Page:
Lane was serving as a Captain in the United States Army 2nd Dragoon Regiment, when on 14 March 1836, he was promoted to Lieutenant Colonel and placed in command of the Creek Indian Regiment with 750 Creek Indians under his command. On 20 September 1836 he departed Alabama for Fort Drane, Florida (northwest of Ocala) with 690 Creek Indians and 90 soldiers for the purpose of engaging the Seminole Indians. Colonel Lane and his regiment arrived at Fort Drane in early October of 1836. Soon after arriving at Fort Drane, Colonel Lane came down with "brain fever" (encephalitis). He went insane, and on 19 October 1836, committed suicide by plunging his sword into his head.
Fort Lane Archeological Survey
During the period of March 4-6, 2012, the Central Florida Anthropological Society conducted a Phase I survey at Fort Lane Park. The Historical Society contacted CFAS in 2010 and invited them to conduct the survey with the hopes of finding the exact location of the actual fort at Fort Lane Park.
Local University of Central Florida students, students from University of Florida, CFAS members, the Florida Historical Society and the Florida Public Archaeology Network were all on hand to conduct the survey over a period of 3 days. On Sunday we advertised a public day and invited the community to stop in and talk to the workers. Quite a few local townsfolk stopped in throughout the day, taking advantage of the chance to be entertained and enlightened about Florida archaeology.
CFAS will clean and categorize the artifacts retrieved from Fort Lane, write up a detailed report and then return the artifacts to the Geneva Historical Society for display as we see fit.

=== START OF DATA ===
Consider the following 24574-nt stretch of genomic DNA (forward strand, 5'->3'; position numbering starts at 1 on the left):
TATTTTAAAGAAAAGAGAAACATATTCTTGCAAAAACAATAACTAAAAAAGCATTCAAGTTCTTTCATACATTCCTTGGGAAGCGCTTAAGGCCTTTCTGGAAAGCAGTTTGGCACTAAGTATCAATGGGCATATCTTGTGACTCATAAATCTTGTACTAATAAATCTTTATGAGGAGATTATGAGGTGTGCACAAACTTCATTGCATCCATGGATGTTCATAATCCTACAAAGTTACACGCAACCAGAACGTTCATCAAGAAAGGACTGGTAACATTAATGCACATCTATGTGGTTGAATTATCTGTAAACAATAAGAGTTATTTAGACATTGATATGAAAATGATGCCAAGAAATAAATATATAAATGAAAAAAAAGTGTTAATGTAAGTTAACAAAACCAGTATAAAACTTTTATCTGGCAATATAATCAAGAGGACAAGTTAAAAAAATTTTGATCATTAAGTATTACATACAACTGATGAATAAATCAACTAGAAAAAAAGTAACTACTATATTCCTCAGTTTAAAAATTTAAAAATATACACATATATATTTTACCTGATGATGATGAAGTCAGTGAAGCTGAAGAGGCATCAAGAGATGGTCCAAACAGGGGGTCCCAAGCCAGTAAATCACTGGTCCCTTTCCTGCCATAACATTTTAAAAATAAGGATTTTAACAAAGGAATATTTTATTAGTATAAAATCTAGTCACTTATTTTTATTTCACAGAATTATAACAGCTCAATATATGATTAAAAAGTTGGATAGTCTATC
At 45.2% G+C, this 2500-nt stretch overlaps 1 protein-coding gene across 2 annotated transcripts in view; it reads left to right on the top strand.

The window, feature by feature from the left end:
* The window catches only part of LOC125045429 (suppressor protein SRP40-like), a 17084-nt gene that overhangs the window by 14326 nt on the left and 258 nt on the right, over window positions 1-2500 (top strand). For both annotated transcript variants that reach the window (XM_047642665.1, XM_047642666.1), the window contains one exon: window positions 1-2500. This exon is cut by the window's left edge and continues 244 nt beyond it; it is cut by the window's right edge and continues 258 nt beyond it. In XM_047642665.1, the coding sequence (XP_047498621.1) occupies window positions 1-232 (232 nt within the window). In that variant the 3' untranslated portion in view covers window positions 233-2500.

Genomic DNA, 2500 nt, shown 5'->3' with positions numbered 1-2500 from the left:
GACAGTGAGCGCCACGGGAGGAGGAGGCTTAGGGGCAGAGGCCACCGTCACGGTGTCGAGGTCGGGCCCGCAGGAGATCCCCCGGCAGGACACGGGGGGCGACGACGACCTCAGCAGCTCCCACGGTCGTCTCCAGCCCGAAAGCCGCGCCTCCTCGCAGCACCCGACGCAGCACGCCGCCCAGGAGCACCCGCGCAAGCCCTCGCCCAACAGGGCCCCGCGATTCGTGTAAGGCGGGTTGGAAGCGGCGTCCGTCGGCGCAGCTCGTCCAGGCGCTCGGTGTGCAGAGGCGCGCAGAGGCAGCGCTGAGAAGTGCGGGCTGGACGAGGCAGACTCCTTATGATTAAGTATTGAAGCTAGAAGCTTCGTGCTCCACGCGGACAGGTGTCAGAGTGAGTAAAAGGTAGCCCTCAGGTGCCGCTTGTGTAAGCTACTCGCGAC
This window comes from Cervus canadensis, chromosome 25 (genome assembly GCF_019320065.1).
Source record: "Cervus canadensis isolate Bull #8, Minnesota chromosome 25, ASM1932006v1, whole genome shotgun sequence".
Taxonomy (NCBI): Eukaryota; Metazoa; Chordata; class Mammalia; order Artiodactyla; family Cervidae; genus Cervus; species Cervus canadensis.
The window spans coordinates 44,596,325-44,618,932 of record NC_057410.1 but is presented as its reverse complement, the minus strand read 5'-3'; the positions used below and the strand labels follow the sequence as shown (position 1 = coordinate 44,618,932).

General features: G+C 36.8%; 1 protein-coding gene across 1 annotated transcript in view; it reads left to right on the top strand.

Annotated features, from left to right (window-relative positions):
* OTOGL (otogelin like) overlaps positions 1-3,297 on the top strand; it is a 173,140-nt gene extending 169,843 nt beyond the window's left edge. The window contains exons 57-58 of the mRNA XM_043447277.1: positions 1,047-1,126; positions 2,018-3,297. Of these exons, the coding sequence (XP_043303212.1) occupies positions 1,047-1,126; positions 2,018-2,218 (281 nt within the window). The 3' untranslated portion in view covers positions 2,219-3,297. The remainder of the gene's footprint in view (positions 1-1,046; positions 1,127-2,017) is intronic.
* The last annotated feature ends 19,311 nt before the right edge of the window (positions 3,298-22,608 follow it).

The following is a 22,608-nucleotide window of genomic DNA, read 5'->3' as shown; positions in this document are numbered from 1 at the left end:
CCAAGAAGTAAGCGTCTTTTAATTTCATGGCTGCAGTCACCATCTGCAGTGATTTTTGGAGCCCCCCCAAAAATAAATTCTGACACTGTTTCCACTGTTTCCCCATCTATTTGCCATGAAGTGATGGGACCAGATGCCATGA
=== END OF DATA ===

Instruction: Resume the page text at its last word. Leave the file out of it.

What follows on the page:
Kevin Gidusko who is heading up the
study, stated in an email to the GHGS:
I wanted to take the opportunity to thank you for
your hospitality and for the enthusiasm you have shown for the Fort Lane
project. I think I speak for all of us when I say it was one of the most
fun, most interesting, and most educational digs we've worked on. Not only
are we learning more about your park, local history, and eventually the grander
history of the St. Johns, but your invitation allowed us to provide hands-on
learning opportunities for local students the likes of which it is hard to get
without spending a few thousand dollars for a field school. These kinds of
opportunities are invaluable. Thank you!
While we set out to look for Fort Lane it appears
the project has veered a little further into the past. From our shovel
tests we actually recovered relatively little in the way of historical
artifacts. I believe a few nails is all. Still, what we did find is
in many ways just as exciting and ties into a history of the site that may be
hundreds or even thousands of years old. Now begins the task of cleaning
and analyzing the artifacts which I will be keeping you informed on.
that it is illegal to dig for artifacts without the landowner's permission. The
Historical Society must be contacted before any digging is done on Fort Lane or
Museum property. Digging for
artifacts on state lands without a permit from DHR is a third degree felony (Chapters
267.061 and 267.12-13,
Florida Statutes, and Rule 1A-32 of the Florida Administrative Code).
If you see looting or damage of archaeological sites, please notify the
Dave McDonald, 407-349-9876, or call local law enforcement.
Francke, Arthur E., Jr. Fort Mellon 1837-42. Banyan Books, Inc. Miami, FL. 1977.
Konstantin, Phil, September 16th to 22nd in American Indian History. 1997.